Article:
The canal through Whilton was authorised on 30th April 1793 as part of the plan for the Grand Junction canal from the river Thames at Brentford to join the Oxford canal at Braunston. James Barnes took charge of the construction and this section was opened on 21st June 1796. The full length was opened in 1806.

Purpose of the canal

The main purpose of the canal was to allow coal from Warwickshire to reach London by a shorter route than via Oxford and the navigable Thames. The hamlet of Buckby Wharf flourished for much of the 19th Century with shops, pubs and other businesses serving the canal users. Several industries requiring bulk carriers also began here. However the arrival of the railway in the 1830's began the long, slow decline only to be reversed by tourism.


There is an abundance of mammals, birds, reptiles and amphibians, butterflies and moths, dragonflies and damselflies, fish within the WBLA Walks areas subject to habitat, season, etc... On each walk are listed those noted with the most common in bold print.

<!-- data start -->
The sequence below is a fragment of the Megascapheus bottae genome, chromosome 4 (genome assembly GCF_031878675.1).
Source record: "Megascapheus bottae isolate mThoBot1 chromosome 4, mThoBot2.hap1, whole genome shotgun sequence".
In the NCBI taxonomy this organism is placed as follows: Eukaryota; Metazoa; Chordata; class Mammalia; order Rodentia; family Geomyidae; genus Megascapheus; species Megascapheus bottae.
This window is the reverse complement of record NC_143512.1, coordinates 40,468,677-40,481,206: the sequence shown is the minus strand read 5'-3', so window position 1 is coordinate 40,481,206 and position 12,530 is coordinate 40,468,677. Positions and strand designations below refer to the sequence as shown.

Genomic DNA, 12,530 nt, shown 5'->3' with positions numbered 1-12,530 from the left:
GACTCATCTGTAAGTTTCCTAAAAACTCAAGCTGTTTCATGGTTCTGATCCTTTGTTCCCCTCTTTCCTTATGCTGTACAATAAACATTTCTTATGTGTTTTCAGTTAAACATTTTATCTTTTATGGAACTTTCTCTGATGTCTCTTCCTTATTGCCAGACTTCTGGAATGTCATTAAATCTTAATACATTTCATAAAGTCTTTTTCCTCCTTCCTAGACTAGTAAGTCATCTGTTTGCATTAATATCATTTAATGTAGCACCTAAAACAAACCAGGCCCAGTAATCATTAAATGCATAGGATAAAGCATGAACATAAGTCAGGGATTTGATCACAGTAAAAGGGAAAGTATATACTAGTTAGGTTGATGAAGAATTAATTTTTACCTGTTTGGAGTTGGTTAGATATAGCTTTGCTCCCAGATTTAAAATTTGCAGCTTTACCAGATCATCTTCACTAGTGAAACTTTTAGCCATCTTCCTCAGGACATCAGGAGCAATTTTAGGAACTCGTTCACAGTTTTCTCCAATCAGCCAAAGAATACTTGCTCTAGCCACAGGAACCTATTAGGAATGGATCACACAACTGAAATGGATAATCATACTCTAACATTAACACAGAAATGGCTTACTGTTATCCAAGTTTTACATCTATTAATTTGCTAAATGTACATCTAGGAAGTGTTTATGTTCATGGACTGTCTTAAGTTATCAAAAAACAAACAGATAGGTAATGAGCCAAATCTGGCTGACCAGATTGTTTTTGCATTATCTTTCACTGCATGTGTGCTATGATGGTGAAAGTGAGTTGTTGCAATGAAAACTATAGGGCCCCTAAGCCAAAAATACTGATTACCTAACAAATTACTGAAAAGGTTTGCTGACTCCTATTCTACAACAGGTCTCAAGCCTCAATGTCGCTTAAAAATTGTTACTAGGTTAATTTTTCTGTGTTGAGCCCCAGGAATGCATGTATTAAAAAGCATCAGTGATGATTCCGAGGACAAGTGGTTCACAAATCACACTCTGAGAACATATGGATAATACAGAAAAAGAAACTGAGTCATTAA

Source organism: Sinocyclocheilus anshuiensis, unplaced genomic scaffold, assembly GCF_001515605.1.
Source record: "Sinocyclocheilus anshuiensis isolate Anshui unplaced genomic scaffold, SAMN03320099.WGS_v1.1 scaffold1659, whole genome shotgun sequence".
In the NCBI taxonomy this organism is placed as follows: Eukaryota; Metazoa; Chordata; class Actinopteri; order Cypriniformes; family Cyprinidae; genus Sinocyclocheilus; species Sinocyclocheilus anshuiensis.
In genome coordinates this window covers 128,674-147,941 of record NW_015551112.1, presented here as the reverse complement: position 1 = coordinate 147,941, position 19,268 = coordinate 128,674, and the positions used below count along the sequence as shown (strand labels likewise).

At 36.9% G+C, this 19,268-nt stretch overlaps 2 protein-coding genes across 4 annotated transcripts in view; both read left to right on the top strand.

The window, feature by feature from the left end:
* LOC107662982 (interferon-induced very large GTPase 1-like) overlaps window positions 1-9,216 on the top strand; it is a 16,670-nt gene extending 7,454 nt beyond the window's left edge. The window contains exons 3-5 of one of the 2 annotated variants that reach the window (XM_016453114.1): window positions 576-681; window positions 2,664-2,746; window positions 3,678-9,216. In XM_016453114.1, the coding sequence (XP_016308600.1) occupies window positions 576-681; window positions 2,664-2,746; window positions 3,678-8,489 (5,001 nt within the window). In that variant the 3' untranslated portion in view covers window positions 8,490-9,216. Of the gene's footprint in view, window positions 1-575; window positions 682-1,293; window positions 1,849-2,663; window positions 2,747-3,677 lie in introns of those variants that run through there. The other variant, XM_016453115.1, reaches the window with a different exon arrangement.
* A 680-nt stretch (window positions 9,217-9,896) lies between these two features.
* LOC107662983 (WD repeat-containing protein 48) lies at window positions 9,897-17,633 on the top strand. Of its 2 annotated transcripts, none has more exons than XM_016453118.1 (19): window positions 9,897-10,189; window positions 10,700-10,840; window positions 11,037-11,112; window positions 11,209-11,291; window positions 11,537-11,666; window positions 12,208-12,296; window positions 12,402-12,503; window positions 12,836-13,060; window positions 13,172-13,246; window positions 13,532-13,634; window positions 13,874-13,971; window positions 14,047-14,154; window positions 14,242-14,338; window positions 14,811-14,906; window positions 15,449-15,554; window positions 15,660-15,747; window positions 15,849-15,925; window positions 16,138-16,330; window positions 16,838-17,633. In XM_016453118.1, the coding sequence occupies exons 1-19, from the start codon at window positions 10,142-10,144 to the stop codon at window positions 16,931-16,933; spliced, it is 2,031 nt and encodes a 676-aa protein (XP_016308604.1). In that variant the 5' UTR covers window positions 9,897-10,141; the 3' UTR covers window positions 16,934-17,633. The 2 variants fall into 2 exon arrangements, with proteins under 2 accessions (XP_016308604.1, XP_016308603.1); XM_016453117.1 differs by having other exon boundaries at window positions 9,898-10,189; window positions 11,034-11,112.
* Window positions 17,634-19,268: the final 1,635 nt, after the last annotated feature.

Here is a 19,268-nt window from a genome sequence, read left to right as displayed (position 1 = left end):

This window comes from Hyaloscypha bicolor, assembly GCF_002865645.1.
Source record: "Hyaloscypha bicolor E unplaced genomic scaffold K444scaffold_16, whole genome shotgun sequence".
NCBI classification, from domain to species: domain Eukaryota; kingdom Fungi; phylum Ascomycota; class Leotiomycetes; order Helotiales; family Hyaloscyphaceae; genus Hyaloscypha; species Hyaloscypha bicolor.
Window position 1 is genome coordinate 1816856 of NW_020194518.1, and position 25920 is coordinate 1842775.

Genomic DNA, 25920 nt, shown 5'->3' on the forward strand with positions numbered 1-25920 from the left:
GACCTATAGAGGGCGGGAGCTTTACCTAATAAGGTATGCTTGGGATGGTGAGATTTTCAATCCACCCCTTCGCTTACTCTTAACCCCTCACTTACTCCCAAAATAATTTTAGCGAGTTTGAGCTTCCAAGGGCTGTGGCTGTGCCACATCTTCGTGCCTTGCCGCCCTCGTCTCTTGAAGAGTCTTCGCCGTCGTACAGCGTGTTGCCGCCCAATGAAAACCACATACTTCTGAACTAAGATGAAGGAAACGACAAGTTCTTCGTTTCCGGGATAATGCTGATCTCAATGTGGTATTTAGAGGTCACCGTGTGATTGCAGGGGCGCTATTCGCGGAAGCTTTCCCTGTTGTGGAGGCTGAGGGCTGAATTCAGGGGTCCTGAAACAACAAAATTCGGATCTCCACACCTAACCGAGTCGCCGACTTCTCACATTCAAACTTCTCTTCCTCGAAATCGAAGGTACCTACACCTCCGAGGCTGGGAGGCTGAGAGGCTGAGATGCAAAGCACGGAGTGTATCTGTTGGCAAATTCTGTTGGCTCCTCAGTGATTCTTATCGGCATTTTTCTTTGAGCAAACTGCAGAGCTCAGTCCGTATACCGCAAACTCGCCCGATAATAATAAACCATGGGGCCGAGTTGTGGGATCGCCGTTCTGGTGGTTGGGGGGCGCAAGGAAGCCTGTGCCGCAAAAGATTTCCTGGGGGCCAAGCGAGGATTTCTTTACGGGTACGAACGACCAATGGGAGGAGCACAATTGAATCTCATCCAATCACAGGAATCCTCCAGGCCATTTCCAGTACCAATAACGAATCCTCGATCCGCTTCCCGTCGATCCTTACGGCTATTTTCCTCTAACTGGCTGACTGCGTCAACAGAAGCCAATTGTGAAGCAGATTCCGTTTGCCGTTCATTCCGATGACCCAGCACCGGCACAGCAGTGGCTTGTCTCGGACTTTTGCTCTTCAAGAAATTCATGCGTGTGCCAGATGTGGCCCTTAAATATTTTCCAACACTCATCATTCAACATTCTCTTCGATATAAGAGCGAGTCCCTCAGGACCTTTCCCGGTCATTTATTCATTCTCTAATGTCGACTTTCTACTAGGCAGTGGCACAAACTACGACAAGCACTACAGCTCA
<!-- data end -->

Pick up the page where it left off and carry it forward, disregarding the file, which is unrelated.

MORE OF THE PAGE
A special place

A boat comes into view and eventually pushed gently passed us. I smile at the chap and he smiles back We don't feel the need to say but we both know... we are somewhere special.


Our grateful thanks to Phil Davis - for all historical notes, and Nick Roberts - for all wildlife information.


  1. Walk 1 Long Buckby Top Lock to Whilton Marina and return - 2.5 miles
  2. Walk 2 Circular Walk from Bridge 13 - 2.75 miles
  3. Walk 3 Circular Walk from Bridge 13 - 2.25 miles
  4. Walk 4 Circular Walk from Top Lock - 2 miles